Finding value stocks when the market is posting new highs and interest rates are close to zero is not an easy task. Stocks have very little competition from bonds -- who wants to tie up their money for 10 years in a Treasury paying 0.7%? -- which often means stocks will appear expensive across the board. That said, there are always pockets of value in the stock market; the trick is to figure out which ones are value and which ones are value traps.

The following names represent companies that are free and clear of any financial distress and are performing well. 

Hand drawing scale balancing the words Price and Value

Image source: Getty Images.

PennyMac Financial

PennyMac Financial Services (PFSI 0.55%) is one of the biggest mortgage originators and servicers in the country. The COVID-19 crisis encouraged a massive amount of monetary support from the Federal Reserve, which pushed short-term interest rates to zero and began buying mortgage-backed securities again.

The actions of the Federal Reserve have created the best of all worlds for mortgage originators. Rates at all-time lows mean that millions of consumers can lower their monthly mortgage payments substantially by refinancing. PennyMac is expected to earn $15.31 per share in 2020, and the stock is trading in the low 50s. This means that PennyMac is trading at a price-to-earnings (P/E) ratio of 3.5.

The mortgage origination business is notoriously cyclical. The next year or two should prove to be peak earnings, as once a borrower refinances at current rates, the likelihood of another refinance is pretty low. While this effect is a negative for the origination business, PennyMac Financial also has a mortgage servicing arm, and that will benefit from this effect. As rates rise (probably years from now), the company's portfolio of mortgage servicing assets will increase in value.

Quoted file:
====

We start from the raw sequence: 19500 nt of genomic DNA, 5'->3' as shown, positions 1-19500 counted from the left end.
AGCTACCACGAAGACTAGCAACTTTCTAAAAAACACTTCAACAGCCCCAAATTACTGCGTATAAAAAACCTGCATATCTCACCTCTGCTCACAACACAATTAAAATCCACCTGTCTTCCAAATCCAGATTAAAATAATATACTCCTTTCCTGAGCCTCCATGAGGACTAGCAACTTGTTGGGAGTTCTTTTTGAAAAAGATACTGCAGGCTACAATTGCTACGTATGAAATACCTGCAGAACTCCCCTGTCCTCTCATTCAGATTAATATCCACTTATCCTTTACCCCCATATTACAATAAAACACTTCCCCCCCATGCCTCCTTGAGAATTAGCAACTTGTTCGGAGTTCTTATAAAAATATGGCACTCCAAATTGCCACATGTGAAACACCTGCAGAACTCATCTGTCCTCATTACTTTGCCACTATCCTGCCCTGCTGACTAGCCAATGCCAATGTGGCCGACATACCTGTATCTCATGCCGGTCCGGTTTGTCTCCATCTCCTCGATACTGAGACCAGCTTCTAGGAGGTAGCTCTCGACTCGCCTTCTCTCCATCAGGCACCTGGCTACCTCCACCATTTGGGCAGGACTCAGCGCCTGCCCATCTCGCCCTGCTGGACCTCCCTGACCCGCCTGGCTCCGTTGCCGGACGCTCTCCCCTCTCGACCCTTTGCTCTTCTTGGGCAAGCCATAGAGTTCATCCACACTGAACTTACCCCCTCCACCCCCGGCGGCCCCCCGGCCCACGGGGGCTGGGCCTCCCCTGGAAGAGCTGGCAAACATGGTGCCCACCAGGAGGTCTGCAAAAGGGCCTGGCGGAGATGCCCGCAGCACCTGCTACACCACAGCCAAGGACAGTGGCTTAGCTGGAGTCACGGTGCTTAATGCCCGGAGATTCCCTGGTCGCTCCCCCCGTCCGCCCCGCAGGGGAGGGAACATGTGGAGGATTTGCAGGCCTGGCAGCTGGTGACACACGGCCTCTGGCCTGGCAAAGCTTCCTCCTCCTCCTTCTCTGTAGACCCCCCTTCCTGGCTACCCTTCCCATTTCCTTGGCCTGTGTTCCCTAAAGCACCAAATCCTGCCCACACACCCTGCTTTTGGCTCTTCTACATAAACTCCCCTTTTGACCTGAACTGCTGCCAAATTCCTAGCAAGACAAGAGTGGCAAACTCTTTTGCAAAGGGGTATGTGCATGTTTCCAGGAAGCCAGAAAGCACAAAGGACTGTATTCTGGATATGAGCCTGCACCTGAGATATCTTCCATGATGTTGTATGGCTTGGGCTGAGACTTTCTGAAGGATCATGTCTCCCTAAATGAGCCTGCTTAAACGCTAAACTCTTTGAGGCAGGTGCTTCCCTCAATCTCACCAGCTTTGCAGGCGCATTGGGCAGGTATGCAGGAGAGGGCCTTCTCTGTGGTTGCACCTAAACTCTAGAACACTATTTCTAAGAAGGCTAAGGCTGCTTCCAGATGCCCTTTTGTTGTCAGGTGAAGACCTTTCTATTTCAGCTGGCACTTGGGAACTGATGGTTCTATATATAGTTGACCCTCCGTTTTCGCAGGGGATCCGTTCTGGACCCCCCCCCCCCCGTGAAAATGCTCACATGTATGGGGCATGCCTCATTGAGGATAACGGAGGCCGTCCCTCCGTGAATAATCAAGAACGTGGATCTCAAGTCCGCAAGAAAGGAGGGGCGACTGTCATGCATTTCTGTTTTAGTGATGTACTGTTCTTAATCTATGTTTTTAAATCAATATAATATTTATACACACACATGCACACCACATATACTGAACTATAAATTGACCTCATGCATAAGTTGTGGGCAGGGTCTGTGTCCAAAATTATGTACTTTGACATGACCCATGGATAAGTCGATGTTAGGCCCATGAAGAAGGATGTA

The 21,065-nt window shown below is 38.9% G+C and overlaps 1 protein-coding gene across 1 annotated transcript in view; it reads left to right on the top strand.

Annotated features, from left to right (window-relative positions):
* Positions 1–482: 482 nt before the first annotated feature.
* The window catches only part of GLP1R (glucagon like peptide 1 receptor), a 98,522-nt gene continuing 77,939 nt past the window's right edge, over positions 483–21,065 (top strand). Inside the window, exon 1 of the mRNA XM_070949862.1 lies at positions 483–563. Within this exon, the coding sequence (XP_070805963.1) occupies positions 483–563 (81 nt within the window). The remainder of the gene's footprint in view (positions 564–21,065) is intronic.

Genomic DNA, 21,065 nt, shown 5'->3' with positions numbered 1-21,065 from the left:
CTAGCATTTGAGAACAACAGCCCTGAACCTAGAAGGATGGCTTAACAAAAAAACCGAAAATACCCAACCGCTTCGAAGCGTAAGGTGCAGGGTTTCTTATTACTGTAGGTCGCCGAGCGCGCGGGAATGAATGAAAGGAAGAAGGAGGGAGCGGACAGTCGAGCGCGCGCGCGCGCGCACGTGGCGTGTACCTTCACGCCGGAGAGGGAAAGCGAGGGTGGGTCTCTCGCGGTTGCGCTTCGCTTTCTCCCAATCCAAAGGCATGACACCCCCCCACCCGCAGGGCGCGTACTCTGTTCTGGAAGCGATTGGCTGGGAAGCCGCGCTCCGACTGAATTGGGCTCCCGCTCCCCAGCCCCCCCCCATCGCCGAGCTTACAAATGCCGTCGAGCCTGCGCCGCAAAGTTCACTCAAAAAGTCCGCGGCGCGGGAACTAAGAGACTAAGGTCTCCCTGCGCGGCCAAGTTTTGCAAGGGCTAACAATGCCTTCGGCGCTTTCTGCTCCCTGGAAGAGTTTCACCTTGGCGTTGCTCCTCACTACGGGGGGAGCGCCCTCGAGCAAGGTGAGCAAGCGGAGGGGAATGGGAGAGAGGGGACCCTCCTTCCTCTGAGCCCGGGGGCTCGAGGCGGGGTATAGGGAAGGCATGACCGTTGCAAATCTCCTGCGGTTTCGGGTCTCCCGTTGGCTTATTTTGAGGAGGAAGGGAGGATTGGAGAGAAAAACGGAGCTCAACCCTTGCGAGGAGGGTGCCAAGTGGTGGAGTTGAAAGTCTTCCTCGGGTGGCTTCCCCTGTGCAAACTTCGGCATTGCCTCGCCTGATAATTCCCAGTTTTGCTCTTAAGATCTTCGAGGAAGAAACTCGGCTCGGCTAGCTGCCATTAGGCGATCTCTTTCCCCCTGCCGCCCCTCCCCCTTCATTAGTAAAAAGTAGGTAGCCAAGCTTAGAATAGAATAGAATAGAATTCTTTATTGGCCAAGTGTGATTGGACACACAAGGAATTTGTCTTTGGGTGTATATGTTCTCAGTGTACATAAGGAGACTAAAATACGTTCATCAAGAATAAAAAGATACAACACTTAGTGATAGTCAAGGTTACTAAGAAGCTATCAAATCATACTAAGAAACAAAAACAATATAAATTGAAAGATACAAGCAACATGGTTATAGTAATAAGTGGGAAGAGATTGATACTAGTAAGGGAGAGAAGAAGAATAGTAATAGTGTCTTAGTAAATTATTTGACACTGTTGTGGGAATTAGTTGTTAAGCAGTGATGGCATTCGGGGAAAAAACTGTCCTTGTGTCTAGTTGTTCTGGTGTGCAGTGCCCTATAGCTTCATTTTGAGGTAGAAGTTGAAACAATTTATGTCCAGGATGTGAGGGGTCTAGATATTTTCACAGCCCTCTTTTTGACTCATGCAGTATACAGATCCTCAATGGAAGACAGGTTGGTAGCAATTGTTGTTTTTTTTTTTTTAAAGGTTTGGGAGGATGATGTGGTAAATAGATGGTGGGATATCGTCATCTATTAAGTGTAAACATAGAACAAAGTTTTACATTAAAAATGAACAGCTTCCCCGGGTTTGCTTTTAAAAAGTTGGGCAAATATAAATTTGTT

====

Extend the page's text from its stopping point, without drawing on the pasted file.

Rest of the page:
PulteGroup (PHM 2.61%) is a diversified homebuilder that just reported a massive jump in orders at the tail end of the second quarter. For the whole sector, Q2 was truly a tale of two quarters, where the economy abruptly stopped in April, and then social distancing concerns and working from home drove new demand for people to flee the cities.

While 2020's numbers will be affected by the slowdown earlier in the year when Pulte suspended land investments for a period, the acute shortage of affordable housing (The National Low Income Housing Coalition estimated 7.2 million units are needed) works out to be five years of housing starts at the annual pace of 1.5 million, as reported in the latest numbers out of the Census Bureau.

Pulte saw a 77% increase in orders from first-time homebuyers, and that segment remains critical for the company. Pulte is trading at 10 times expected 2020 earnings per share. Earnings growth is 17% this year, and next year's growth is expected to be 12%. This means that Pulte is trading at a price-to-earnings-growth (PEG) ratio of .6, which is indeed quite cheap. 

Altria Group

Altria Group (MO -0.12%) is the classic defensive stock, selling cigarettes worldwide. Since it is extremely out of favor with the Ethical and Social Governance (ESG) crowd, it trades at a low multiple. Altria is trading at about 10 times expected 2020 earnings per share and has a 7.9% dividend yield. While the cigarette market is probably going to shrink as fewer and fewer people take up the habit, there are still estimated to be 1 billion smokers in the world, and Marlboro is the king of cigarette brands.

For investors who are able to look past Altria's fundamental business, the stock is a cash-generating machine. Last year, the company had free cash flow of $7.6 billion, or $4.20 per share, which works out to be 10.5 times free cash flow (FCF) per share. Flipping the FCF ratio gives you a 9.5% free cash flow yield, which is rare these days.